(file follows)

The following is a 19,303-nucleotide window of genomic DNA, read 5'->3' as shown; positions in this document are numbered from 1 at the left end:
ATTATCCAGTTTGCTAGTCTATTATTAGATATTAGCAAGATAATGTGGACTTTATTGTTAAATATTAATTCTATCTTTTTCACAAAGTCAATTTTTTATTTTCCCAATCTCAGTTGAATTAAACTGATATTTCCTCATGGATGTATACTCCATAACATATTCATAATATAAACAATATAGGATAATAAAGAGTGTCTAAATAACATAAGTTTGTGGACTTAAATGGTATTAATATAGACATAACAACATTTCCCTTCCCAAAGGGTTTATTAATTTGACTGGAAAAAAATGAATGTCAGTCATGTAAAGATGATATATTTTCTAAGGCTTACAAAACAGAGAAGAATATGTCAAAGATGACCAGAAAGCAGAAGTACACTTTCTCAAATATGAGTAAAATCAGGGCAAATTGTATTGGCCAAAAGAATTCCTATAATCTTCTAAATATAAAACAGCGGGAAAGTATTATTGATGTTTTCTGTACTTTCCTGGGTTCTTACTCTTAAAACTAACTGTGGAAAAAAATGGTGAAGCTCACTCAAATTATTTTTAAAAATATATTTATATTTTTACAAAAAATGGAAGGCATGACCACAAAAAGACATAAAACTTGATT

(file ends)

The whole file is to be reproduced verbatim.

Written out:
The following is a 19,303-nucleotide window of genomic DNA, read 5'->3' as shown; positions in this document are numbered from 1 at the left end:
ATTATCCAGTTTGCTAGTCTATTATTAGATATTAGCAAGATAATGTGGACTTTATTGTTAAATATTAATTCTATCTTTTTCACAAAGTCAATTTTTTATTTTCCCAATCTCAGTTGAATTAAACTGATATTTCCTCATGGATGTATACTCCATAACATATTCATAATATAAACAATATAGGATAATAAAGAGTGTCTAAATAACATAAGTTTGTGGACTTAAATGGTATTAATATAGACATAACAACATTTCCCTTCCCAAAGGGTTTATTAATTTGACTGGAAAAAAATGAATGTCAGTCATGTAAAGATGATATATTTTCTAAGGCTTACAAAACAGAGAAGAATATGTCAAAGATGACCAGAAAGCAGAAGTACACTTTCTCAAATATGAGTAAAATCAGGGCAAATTGTATTGGCCAAAAGAATTCCTATAATCTTCTAAATATAAAACAGCGGGAAAGTATTATTGATGTTTTCTGTACTTTCCTGGGTTCTTACTCTTAAAACTAACTGTGGAAAAAAATGGTGAAGCTCACTCAAATTATTTTTAAAAATATATTTATATTTTTACAAAAAATGGAAGGCATGACCACAAAAAGACATAAAACTTGATT